The dramatic increase in submissions (from no more than 40 short films originally to 870 and from no more than 6 features to 160) is largely the result of a sound decision the pair made with regard to how films should be submitted for consideration. The festival now uses FilmFreeway (www.filmfreeway.com) as the conduit for submission. The service provider boasts that there are more than 2,700 festivals and contest administrators currently using FilmFreeway to solicit and accept films.

“FilmFreeway really made us accessible to a lot of filmmakers,” Taylor says. “There are so many people looking for a place to submit their work, and this site really helped us get the word out about what we were doing…We have had submissions come in from Italy, India, Greece, England, and everywhere else you can imagine. It’s neat to see how far word of the festival travels.”

While the new submission platform helped draw interest from filmmakers, the festival’s partnership with Winchester’s Alamo Drafthouse Cinema (www.drafthouse.com/winchester) has greatly expanded what attendees can expect over the four days. Taylor relays, “Our goal is to make this a convention-style, destination festival, but while we grow into something even bigger, we want to use the resources available to us to put together the most fun, interactive festival you can imagine.”

continued on back cover…

Prepare for Thrills and Chills
continued from page 5… 

 

 

 

That vision of a fun, interactive festival includes a costume contest, a horror-themed burlesque show performed by Timeless Tease (a troop from Baltimore), a beer-tasting event sponsored by O’Connor Brewing Company, opportunities to meet special guests, booths where festivalgoers can shop the wares of vendors, and the opportunity to get “spooked” by roving “creepers,” as Taylor calls them. There will even be a family-friendly screening on Saturday with an all-you-can-eat “cereal bar.” The Alamo’s theater space and parking lot will literally be transformed for the weekend, and Taylor praises the Alamo for being more than simply a venue for the event.

“They are a real partner in this festival,” Taylor says. “It was a happy accident that we got connected with the theater. A local who is involved in filmmaking saw our call for submissions and suggested the Alamo as a great place for us to hold an event. I am so glad we received that tip. The theater is perfect, and Steve [Nerangis] has been terrific.” (Nerangis, a well-respected area businessman, is the executive heading up operations at the Alamo in Winchester.) The Alamo will also be serving as the box office for the event, providing a seamless and familiar way for festivalgoers to purchase tickets for the events occurring over the weekend.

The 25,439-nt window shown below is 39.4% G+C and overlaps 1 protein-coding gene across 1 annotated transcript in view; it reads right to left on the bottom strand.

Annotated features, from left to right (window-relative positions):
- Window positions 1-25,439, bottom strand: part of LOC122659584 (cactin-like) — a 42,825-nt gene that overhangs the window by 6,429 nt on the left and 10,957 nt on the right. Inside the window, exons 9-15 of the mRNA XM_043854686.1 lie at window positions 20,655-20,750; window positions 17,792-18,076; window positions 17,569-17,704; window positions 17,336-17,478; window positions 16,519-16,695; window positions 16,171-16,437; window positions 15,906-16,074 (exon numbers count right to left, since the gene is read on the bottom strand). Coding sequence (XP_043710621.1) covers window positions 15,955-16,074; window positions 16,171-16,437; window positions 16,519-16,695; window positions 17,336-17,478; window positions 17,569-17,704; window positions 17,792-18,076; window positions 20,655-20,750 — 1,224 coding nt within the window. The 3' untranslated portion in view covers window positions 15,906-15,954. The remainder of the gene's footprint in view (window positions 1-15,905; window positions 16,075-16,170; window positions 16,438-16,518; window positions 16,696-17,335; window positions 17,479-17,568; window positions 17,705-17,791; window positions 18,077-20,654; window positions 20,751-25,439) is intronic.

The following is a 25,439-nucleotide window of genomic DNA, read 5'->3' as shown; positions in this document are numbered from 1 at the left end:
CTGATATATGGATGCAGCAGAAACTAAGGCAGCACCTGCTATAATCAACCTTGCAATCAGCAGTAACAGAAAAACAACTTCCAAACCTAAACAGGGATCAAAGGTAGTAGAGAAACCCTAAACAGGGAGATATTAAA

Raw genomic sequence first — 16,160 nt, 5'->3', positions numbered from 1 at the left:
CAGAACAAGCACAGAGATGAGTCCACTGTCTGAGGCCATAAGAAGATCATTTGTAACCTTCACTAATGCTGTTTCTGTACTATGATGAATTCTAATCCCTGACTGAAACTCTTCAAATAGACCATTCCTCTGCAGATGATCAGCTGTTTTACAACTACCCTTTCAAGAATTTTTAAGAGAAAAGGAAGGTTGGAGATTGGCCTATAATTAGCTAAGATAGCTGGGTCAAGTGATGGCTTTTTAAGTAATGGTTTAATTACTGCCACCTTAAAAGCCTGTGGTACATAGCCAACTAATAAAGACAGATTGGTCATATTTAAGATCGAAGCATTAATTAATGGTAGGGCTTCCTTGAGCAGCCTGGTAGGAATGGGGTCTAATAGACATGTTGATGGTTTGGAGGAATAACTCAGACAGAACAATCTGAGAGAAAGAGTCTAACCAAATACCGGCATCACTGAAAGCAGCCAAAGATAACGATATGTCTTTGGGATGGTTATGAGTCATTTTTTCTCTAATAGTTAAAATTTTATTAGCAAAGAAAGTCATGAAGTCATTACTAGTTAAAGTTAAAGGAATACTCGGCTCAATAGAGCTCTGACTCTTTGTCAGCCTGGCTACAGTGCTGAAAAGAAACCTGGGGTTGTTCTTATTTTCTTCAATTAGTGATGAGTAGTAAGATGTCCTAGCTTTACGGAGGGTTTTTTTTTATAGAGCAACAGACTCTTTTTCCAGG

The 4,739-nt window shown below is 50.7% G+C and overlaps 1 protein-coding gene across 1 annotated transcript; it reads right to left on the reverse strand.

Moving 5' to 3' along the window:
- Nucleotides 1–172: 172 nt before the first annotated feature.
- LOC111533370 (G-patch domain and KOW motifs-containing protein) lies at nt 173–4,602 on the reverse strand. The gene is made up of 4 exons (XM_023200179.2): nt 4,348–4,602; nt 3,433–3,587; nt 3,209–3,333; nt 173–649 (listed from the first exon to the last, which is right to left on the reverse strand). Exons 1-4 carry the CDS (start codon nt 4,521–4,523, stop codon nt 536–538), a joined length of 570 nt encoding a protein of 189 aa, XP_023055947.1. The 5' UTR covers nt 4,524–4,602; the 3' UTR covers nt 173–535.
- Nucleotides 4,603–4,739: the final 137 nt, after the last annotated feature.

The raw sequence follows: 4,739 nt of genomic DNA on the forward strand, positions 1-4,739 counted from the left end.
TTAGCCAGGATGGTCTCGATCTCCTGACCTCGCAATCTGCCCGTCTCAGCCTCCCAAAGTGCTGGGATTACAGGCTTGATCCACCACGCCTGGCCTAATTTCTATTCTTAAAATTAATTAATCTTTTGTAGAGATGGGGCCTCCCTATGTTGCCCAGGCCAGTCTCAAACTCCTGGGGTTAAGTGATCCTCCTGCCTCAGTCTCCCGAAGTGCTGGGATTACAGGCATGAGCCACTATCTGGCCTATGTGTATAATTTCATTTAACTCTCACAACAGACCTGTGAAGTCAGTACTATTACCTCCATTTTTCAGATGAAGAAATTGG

Since many aspects of the event are still being finalized, the price for admission has not been established yet, but Taylor offers assurances that interested parties will not have sticker shock once additional details about pricing are released. “We want people to come, and we want to showcase the amazing work of these filmmakers, and we want to offer this opportunity to as many people as possible.”

Schoen echoes Taylor’s excitement about what’s planned this year. “This year, festivalgoers can expect a variety of different films from the genre, from Slasher flicks to Zombie Movies,” he explains. “They can expect some of the favorite classic horror films alongside of the cutting edge films of 2015…This year we are closer than ever to creating that immersive, film-going adventure. I truly believe that this year will be a unique experience that has not been seen in this part of Virginia for a long time.”

If you like having the hairs on your neck stand up and your pulse quicken, you will very likely find yourself in good company as you watch carefully selected horror films…in the dark…with strangers. Visit www.vahorror.com, pull out your calendar, and cancel any and all engagements you have planned for October 29 through November 1. Schoen, Taylor, and a hoard of ghoulish volunteers await the opportunity to make your blood run cold at the 3rd Annual Virginia Independent Horror Film Festival.

Winchester Book Gallery, 40 years of feeding a love of reading

Show some Love on Independent Bookstore Day
Visit Winchester Book Gallery on May 2nd

By Victoria L. Kidd

Language is arguably one of the greatest of all man’s creations. The ability to communicate ideas—to put words to paper and convey things otherwise abstract—should not be an achievement that’s impact is underestimated. Language has allowed the creation of books, and books have provided us a means of escaping reality, learning new things, exploring food, and finding faith. For some, bookstores are equivalent to universities and lecture halls, temples and sanctuaries.

For 40 years, the Winchester Book Gallery has been a place of such reverence, and despite economic pressures on independent booksellers nationwide, the business is thriving. (Check them out at http://winchesterbookgallery.com.) It’s often seen as a community hub, serving as a place for entertaining game nights, a venue for authors to connect with readers, and a parlor for book clubs to commiserate or rejoice over a protagonist’s pursuits. They are a business that merit celebration and appreciation, and local residents have an opportunity to show them some love by participating in the upcoming Independent Bookstore Day, a day set aside by national bookseller associations and bibliophiles for the celebration of independent booksellers.